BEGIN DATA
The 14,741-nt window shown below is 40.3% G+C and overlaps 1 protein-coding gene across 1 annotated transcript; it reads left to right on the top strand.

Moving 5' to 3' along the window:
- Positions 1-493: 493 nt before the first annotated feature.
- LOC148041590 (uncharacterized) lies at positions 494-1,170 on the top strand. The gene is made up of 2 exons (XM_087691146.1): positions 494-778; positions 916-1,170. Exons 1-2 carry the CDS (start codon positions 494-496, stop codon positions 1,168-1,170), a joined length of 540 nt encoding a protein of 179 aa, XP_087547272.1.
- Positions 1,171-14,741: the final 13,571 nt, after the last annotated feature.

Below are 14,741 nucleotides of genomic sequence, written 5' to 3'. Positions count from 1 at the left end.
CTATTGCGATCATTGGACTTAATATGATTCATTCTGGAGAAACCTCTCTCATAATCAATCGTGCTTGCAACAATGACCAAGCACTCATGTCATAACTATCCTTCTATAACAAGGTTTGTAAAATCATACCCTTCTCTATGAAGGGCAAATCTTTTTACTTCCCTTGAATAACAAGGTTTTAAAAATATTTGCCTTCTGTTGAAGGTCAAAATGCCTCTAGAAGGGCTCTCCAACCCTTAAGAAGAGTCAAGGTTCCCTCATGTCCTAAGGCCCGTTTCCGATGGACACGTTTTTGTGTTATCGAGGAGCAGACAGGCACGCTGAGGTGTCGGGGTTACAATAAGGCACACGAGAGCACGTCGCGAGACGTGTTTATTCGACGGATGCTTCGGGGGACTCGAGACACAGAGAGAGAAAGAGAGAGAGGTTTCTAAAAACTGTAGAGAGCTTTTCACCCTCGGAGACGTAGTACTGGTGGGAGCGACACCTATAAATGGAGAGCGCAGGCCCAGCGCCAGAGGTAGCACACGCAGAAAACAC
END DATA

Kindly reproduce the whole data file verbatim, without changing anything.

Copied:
The 14,741-nt window shown below is 40.3% G+C and overlaps 1 protein-coding gene across 1 annotated transcript; it reads left to right on the top strand.

Moving 5' to 3' along the window:
- Positions 1-493: 493 nt before the first annotated feature.
- LOC148041590 (uncharacterized) lies at positions 494-1,170 on the top strand. The gene is made up of 2 exons (XM_087691146.1): positions 494-778; positions 916-1,170. Exons 1-2 carry the CDS (start codon positions 494-496, stop codon positions 1,168-1,170), a joined length of 540 nt encoding a protein of 179 aa, XP_087547272.1.
- Positions 1,171-14,741: the final 13,571 nt, after the last annotated feature.

Below are 14,741 nucleotides of genomic sequence, written 5' to 3'. Positions count from 1 at the left end.
CTATTGCGATCATTGGACTTAATATGATTCATTCTGGAGAAACCTCTCTCATAATCAATCGTGCTTGCAACAATGACCAAGCACTCATGTCATAACTATCCTTCTATAACAAGGTTTGTAAAATCATACCCTTCTCTATGAAGGGCAAATCTTTTTACTTCCCTTGAATAACAAGGTTTTAAAAATATTTGCCTTCTGTTGAAGGTCAAAATGCCTCTAGAAGGGCTCTCCAACCCTTAAGAAGAGTCAAGGTTCCCTCATGTCCTAAGGCCCGTTTCCGATGGACACGTTTTTGTGTTATCGAGGAGCAGACAGGCACGCTGAGGTGTCGGGGTTACAATAAGGCACACGAGAGCACGTCGCGAGACGTGTTTATTCGACGGATGCTTCGGGGGACTCGAGACACAGAGAGAGAAAGAGAGAGAGGTTTCTAAAAACTGTAGAGAGCTTTTCACCCTCGGAGACGTAGTACTGGTGGGAGCGACACCTATAAATGGAGAGCGCAGGCCCAGCGCCAGAGGTAGCACACGCAGAAAACAC